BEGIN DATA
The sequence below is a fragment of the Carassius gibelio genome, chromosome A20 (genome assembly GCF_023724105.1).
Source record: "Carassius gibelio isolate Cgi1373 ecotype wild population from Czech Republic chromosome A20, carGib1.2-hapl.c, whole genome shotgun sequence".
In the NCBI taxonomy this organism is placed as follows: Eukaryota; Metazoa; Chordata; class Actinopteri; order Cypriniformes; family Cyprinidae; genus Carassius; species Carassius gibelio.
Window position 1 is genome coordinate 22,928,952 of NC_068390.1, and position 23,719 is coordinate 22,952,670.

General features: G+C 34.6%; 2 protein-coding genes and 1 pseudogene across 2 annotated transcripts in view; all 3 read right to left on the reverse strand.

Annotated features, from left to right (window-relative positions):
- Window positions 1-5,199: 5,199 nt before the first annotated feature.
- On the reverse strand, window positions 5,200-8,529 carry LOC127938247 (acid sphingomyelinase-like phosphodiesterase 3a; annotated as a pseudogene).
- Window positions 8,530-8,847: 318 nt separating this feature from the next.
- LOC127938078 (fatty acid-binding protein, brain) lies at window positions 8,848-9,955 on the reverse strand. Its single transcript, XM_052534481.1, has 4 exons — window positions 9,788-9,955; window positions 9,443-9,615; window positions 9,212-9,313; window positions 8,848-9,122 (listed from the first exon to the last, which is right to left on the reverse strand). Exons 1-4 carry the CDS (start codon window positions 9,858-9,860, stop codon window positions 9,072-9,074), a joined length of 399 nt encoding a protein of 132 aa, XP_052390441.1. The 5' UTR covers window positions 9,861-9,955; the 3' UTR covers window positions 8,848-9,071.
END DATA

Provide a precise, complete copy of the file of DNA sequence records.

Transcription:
The sequence below is a fragment of the Carassius gibelio genome, chromosome A20 (genome assembly GCF_023724105.1).
Source record: "Carassius gibelio isolate Cgi1373 ecotype wild population from Czech Republic chromosome A20, carGib1.2-hapl.c, whole genome shotgun sequence".
In the NCBI taxonomy this organism is placed as follows: Eukaryota; Metazoa; Chordata; class Actinopteri; order Cypriniformes; family Cyprinidae; genus Carassius; species Carassius gibelio.
Window position 1 is genome coordinate 22,928,952 of NC_068390.1, and position 23,719 is coordinate 22,952,670.

General features: G+C 34.6%; 2 protein-coding genes and 1 pseudogene across 2 annotated transcripts in view; all 3 read right to left on the reverse strand.

Annotated features, from left to right (window-relative positions):
- Window positions 1-5,199: 5,199 nt before the first annotated feature.
- On the reverse strand, window positions 5,200-8,529 carry LOC127938247 (acid sphingomyelinase-like phosphodiesterase 3a; annotated as a pseudogene).
- Window positions 8,530-8,847: 318 nt separating this feature from the next.
- LOC127938078 (fatty acid-binding protein, brain) lies at window positions 8,848-9,955 on the reverse strand. Its single transcript, XM_052534481.1, has 4 exons — window positions 9,788-9,955; window positions 9,443-9,615; window positions 9,212-9,313; window positions 8,848-9,122 (listed from the first exon to the last, which is right to left on the reverse strand). Exons 1-4 carry the CDS (start codon window positions 9,858-9,860, stop codon window positions 9,072-9,074), a joined length of 399 nt encoding a protein of 132 aa, XP_052390441.1. The 5' UTR covers window positions 9,861-9,955; the 3' UTR covers window positions 8,848-9,071.